How to Create Sharable Microsoft Designer Prompt Templates

Artificial intelligence (AI)

If you haven’t seen it yet, Microsoft Designer is the new AI artwork generator by Microsoft using DALL-E 3 and GPT 3.5. It allows you to generate digital artwork for your social media posts, invitations, digital postcards, graphics, and more, all in a flash. This will make getting artwork for your presentations so much easier, especially with prompt templates.

Microsoft Designer

What’s super interesting is how you can reuse and share prompts. This then allows you to create a prompt, provide input fields within a prompt and share it or simply reuse it time and time again.

So, what’s the benefit? Well recently a post went viral on LinkedIn, users were generating cartoon versions of themselves. Below is an example of my inputs to the prompt:

However, rather than having to write all of that myself, a link was shared that had input fields. The prompt was shown as:

Viral Prompt Example

This obviously made the experience so much more consistent for everyone participating in the viral post, so how was this done and how can you do it yourself?

Where to start

You can either watch this easy to follow how-to walkthrough video or scroll down for the text-based guide:

Firstly, lets open the designer site;

Secondly you need to write your prompt, lets use a more simple example;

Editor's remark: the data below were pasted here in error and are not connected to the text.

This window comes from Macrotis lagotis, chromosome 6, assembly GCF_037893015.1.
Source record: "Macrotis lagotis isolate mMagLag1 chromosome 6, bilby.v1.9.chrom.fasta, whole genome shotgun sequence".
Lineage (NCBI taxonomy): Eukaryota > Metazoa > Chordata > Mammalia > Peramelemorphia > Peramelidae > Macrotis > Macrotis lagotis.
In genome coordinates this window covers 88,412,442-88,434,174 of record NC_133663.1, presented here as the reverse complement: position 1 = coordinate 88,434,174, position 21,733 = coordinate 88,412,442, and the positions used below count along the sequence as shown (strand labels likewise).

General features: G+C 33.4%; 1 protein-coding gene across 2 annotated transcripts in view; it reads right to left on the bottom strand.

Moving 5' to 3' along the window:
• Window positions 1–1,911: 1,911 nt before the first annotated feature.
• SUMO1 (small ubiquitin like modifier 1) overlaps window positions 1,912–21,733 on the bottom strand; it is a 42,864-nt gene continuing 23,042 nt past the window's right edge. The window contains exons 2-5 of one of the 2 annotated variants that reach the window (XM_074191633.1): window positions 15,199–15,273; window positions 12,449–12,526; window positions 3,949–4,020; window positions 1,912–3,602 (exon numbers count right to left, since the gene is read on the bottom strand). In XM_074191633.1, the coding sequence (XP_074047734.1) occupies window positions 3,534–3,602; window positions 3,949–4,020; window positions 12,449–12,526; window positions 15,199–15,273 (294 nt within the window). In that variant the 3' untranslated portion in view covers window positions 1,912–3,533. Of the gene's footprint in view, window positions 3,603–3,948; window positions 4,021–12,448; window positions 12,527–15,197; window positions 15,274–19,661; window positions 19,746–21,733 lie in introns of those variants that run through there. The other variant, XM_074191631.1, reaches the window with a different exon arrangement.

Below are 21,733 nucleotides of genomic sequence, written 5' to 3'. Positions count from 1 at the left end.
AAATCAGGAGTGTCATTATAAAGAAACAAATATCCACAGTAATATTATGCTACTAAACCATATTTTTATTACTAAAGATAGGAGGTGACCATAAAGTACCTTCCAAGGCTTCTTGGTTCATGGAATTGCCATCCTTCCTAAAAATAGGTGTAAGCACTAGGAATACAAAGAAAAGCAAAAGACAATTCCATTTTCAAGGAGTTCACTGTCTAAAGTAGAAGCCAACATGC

Now we need to identify key areas that we want to change to be an input field, I’m going to identify that I want the city and country to be an input and the sports team to also be an input.

We then need to add the prompt to the prompt area:

Add prompt to prompt field

Creating the Inputs

Then click the prompt to reveal the share button:

Prompt example

Select the Share button to reveal an option popup explaining templates:

Templates popup

Click continue. You need to highlight a word or words that you want to add a custom input field to, if you do not highlight a word the button will not be selectable. As seen below:

Highlight custom field example

Once you select the Add Custom Field button, it will place [ ] around the word. However, in my example having Vancouver as the example text is not informative to the user. To make this a better experience for yourself, your team or the general public you need to highlight what you’re expecting to be input, such as a noun, adjective, city, country, sports team etc.

Adding custom fields to a prompt

Generating the Link

Once complete, select next. You will then have a link generated, that will display a prompt with input fields when opened. Here’s the link I’ve created: Click here.

This is what the user sees when they open it:

Prompt with inputs example

You now have a fully reusable prompt template that you can share, and change specific inputs easily.


Vancouver Example

Learn Something New

Learn about how to create Copilots using the new Microsoft Copilot Studio: Getting Started with Microsoft Copilot Studio | An Introduction